South Africa’s representative Parliament promulgated, in this building, the Constitution of the Republic of South Africa as an Act of Parliament in 1996 that says in its Section 9: “Everyone is equal before the law” and expressly prohibits as grounds of discrimination “race, gender, sex, pregnancy, marital status, ethnic or social origin, colour, sexual orientation, age, disability, religion, conscience, belief, culture, language and birth.”
It also protects in Section 12 what is so precious today: “The right to freedom and security of the person, including protection against arbitrary detention and detention without trial, the right to be protected against violence, freedom from torture, freedom from cruel, inhuman or degrading treatment.” And in its Section 14: “The right to privacy, including protection against search and seizure, and the privacy of correspondence.” And it introduced the path-breaking truth and reconciliation legislation and brought in the consolidated Children’s Act, discarding the old racial and discriminatory clauses for a more compassionate approach towards children.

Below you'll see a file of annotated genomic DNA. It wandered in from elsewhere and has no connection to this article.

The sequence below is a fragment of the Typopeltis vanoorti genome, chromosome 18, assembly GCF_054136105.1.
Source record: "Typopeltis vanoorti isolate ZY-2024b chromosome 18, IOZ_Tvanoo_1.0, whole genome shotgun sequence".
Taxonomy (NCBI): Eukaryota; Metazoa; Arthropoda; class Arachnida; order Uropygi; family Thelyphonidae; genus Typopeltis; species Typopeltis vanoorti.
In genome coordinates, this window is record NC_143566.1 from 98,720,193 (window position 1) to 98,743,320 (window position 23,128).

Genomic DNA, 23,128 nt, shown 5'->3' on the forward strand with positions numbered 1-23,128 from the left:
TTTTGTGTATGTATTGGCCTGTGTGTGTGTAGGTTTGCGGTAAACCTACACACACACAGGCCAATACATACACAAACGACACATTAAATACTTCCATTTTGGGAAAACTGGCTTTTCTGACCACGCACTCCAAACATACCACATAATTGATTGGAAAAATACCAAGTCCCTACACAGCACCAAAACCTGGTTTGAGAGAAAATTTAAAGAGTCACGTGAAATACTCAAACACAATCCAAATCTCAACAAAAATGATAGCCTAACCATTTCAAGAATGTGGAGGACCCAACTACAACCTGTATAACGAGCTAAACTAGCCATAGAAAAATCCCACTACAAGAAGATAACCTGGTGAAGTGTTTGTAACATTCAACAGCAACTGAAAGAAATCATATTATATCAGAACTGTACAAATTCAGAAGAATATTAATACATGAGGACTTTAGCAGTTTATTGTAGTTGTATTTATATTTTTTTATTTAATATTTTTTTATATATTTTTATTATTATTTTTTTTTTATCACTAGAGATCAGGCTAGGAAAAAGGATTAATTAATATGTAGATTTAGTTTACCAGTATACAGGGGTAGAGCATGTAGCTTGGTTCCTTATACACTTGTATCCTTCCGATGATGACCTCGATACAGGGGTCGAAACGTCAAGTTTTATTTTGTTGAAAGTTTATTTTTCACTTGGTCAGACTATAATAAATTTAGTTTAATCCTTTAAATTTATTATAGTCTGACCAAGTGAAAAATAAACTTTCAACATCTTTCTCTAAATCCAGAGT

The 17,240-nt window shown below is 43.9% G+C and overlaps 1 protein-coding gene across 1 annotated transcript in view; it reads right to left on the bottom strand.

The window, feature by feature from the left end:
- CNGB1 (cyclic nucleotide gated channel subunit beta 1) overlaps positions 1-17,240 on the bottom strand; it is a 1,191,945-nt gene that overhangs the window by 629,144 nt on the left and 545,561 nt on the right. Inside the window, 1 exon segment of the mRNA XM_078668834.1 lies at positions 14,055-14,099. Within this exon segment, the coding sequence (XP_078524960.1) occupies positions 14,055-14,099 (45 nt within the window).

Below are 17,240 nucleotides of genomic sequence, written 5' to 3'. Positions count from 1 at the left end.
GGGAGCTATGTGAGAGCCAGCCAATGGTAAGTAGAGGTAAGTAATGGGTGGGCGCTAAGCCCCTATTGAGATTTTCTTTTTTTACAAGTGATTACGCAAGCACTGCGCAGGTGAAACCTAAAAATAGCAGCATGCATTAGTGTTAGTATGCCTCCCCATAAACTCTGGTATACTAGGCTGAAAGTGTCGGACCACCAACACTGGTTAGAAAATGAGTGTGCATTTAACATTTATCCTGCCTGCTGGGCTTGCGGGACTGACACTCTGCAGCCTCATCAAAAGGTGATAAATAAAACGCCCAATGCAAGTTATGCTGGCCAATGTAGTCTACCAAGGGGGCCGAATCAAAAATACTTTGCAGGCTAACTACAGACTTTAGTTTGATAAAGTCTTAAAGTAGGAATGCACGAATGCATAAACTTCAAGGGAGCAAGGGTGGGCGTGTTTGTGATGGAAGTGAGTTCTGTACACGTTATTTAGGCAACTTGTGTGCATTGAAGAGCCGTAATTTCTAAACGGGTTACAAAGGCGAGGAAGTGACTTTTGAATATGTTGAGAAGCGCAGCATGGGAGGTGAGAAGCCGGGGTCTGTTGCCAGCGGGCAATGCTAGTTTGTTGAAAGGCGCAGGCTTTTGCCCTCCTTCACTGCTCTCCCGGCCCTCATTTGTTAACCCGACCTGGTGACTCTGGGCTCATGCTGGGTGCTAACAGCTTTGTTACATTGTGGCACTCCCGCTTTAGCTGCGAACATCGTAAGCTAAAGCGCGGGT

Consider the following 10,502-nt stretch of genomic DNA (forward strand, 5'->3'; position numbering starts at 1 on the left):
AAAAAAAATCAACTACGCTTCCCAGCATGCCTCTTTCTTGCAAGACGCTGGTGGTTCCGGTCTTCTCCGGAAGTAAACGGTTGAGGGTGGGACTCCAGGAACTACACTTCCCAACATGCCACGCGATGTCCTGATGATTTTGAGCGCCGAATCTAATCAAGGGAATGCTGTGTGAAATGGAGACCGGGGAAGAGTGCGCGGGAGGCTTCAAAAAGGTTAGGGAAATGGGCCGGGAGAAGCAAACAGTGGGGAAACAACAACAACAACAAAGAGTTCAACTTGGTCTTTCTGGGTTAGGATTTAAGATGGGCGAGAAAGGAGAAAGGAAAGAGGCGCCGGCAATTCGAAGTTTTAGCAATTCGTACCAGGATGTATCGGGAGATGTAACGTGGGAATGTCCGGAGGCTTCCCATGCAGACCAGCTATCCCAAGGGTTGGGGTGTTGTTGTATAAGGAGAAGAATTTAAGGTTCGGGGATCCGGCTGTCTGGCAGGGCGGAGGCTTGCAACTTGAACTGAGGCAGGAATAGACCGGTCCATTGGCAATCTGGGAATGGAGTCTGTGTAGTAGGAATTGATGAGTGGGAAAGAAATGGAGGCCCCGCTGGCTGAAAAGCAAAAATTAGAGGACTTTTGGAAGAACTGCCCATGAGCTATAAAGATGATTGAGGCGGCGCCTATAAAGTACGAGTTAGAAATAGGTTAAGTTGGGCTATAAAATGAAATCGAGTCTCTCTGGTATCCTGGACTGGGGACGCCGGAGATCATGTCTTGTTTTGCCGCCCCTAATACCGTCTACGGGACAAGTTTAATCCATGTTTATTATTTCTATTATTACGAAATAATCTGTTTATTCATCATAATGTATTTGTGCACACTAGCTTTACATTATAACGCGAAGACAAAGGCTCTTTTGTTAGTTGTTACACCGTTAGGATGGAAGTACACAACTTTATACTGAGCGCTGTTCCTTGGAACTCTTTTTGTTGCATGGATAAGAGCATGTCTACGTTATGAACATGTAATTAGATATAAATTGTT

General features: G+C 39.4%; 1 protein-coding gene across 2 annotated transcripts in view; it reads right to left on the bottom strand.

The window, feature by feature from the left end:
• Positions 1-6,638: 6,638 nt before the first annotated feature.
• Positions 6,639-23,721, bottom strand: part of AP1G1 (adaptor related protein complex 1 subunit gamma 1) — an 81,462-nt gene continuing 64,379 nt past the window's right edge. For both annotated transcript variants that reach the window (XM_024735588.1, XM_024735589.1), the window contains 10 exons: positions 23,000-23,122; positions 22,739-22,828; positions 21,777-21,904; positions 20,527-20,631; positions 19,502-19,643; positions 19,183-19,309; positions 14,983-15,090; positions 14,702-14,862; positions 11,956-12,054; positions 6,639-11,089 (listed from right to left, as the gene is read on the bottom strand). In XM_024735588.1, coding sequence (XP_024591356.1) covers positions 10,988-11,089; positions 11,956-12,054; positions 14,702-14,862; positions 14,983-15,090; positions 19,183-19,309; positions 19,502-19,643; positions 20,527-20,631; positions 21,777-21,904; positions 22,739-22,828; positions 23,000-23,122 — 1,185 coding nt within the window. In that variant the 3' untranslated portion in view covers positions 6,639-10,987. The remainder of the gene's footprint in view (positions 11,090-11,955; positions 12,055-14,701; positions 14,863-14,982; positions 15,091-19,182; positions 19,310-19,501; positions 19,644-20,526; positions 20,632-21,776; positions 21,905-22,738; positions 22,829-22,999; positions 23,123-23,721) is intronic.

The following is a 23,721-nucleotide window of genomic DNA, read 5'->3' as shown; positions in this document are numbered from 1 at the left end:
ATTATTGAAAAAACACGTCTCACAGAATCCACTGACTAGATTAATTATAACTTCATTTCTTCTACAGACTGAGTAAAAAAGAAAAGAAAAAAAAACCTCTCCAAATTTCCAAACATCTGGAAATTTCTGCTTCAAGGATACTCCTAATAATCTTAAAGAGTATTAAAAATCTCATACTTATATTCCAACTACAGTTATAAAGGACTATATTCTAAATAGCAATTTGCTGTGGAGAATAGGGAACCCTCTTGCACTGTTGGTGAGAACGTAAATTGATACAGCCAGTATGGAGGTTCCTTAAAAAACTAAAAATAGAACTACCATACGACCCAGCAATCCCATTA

Women form 51% of the population of South Africa. In the first National Assembly, women MPs comprised 27.7% of the total. Among them was Ela Gandhi, daughter of Manilal Gandhi, making vital contributions to the justice and social development committees. Today, women comprise 46% of the National Assembly. No fire can incinerate that reality — a hurray to that.
This mature, representative Parliament was about to discuss the report of the Zondo Commission’s inquiry into allegations of State capture, corruption and fraud in the public sector including organs of State, when the fire engulfed the National Assembly. (State capture refers to systemic political corruption in which private interests significantly influence a state’s decision-making processes to their own advantage). The discussion would have gone into the hows and whys of the civil commotion of last year — uncomfortably so for many.
India must offer South Africa’s Parliament solidarity in this moment of outer and inner hurt. Remembering that we are two parliamentary democracies in one freedom, India must offer South Africa assistance and expertise in the reconstruction of the structure where so much of moment has transpired. More, it must offer its expertise in reconstructing its library and archives, using digital technology as and when necessary, an area where India has proven experience. Even if democracy’s homes are nowhere foolproof, its spirit is fireproof and has to be fear-proof.
South Africa’s Parliament House must and will, like a Phoenix, rise from its ashes so as to ensure that it continues to reflect the civilisational ethos that the first House, post-apartheid symbolised: The country’s struggle for liberation from apartheid turning into a quest for justice, dignity, reconciliation.
Gopalkrishna Gandhi is a former administrator, diplomat and governor
The views expressed are personal